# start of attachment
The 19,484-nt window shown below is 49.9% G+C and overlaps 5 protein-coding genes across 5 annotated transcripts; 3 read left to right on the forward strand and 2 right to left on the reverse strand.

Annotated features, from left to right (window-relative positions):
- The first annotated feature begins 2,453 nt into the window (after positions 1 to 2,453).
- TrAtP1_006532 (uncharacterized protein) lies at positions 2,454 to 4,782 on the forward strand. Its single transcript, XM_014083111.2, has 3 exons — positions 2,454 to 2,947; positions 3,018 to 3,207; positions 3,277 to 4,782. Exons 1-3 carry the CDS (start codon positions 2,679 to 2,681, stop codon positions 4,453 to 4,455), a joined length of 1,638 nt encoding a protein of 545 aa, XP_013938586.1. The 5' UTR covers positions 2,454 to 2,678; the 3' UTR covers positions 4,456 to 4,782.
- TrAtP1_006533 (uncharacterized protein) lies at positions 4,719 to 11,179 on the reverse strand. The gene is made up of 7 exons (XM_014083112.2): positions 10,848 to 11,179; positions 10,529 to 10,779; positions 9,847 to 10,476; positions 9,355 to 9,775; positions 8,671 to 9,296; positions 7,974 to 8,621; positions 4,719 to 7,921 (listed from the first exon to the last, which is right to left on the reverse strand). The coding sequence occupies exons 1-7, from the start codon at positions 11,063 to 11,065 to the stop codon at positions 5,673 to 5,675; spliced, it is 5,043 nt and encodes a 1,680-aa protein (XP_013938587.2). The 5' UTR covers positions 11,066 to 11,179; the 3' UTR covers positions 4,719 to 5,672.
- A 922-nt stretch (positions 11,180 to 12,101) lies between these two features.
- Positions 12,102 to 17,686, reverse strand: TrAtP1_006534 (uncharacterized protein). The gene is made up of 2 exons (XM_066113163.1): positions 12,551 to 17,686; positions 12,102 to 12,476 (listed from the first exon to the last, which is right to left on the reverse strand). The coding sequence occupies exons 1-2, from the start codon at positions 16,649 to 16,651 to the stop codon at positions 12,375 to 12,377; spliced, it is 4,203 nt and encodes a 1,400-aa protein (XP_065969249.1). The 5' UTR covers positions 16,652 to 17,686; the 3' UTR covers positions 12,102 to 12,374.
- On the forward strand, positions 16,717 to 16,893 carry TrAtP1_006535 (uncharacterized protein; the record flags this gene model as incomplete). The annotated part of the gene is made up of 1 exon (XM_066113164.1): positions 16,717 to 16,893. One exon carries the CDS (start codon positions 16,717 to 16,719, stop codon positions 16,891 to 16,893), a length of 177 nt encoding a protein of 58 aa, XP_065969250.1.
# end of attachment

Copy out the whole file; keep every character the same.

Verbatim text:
The 19,484-nt window shown below is 49.9% G+C and overlaps 5 protein-coding genes across 5 annotated transcripts; 3 read left to right on the forward strand and 2 right to left on the reverse strand.

Annotated features, from left to right (window-relative positions):
- The first annotated feature begins 2,453 nt into the window (after positions 1 to 2,453).
- TrAtP1_006532 (uncharacterized protein) lies at positions 2,454 to 4,782 on the forward strand. Its single transcript, XM_014083111.2, has 3 exons — positions 2,454 to 2,947; positions 3,018 to 3,207; positions 3,277 to 4,782. Exons 1-3 carry the CDS (start codon positions 2,679 to 2,681, stop codon positions 4,453 to 4,455), a joined length of 1,638 nt encoding a protein of 545 aa, XP_013938586.1. The 5' UTR covers positions 2,454 to 2,678; the 3' UTR covers positions 4,456 to 4,782.
- TrAtP1_006533 (uncharacterized protein) lies at positions 4,719 to 11,179 on the reverse strand. The gene is made up of 7 exons (XM_014083112.2): positions 10,848 to 11,179; positions 10,529 to 10,779; positions 9,847 to 10,476; positions 9,355 to 9,775; positions 8,671 to 9,296; positions 7,974 to 8,621; positions 4,719 to 7,921 (listed from the first exon to the last, which is right to left on the reverse strand). The coding sequence occupies exons 1-7, from the start codon at positions 11,063 to 11,065 to the stop codon at positions 5,673 to 5,675; spliced, it is 5,043 nt and encodes a 1,680-aa protein (XP_013938587.2). The 5' UTR covers positions 11,066 to 11,179; the 3' UTR covers positions 4,719 to 5,672.
- A 922-nt stretch (positions 11,180 to 12,101) lies between these two features.
- Positions 12,102 to 17,686, reverse strand: TrAtP1_006534 (uncharacterized protein). The gene is made up of 2 exons (XM_066113163.1): positions 12,551 to 17,686; positions 12,102 to 12,476 (listed from the first exon to the last, which is right to left on the reverse strand). The coding sequence occupies exons 1-2, from the start codon at positions 16,649 to 16,651 to the stop codon at positions 12,375 to 12,377; spliced, it is 4,203 nt and encodes a 1,400-aa protein (XP_065969249.1). The 5' UTR covers positions 16,652 to 17,686; the 3' UTR covers positions 12,102 to 12,374.
- On the forward strand, positions 16,717 to 16,893 carry TrAtP1_006535 (uncharacterized protein; the record flags this gene model as incomplete). The annotated part of the gene is made up of 1 exon (XM_066113164.1): positions 16,717 to 16,893. One exon carries the CDS (start codon positions 16,717 to 16,719, stop codon positions 16,891 to 16,893), a length of 177 nt encoding a protein of 58 aa, XP_065969250.1.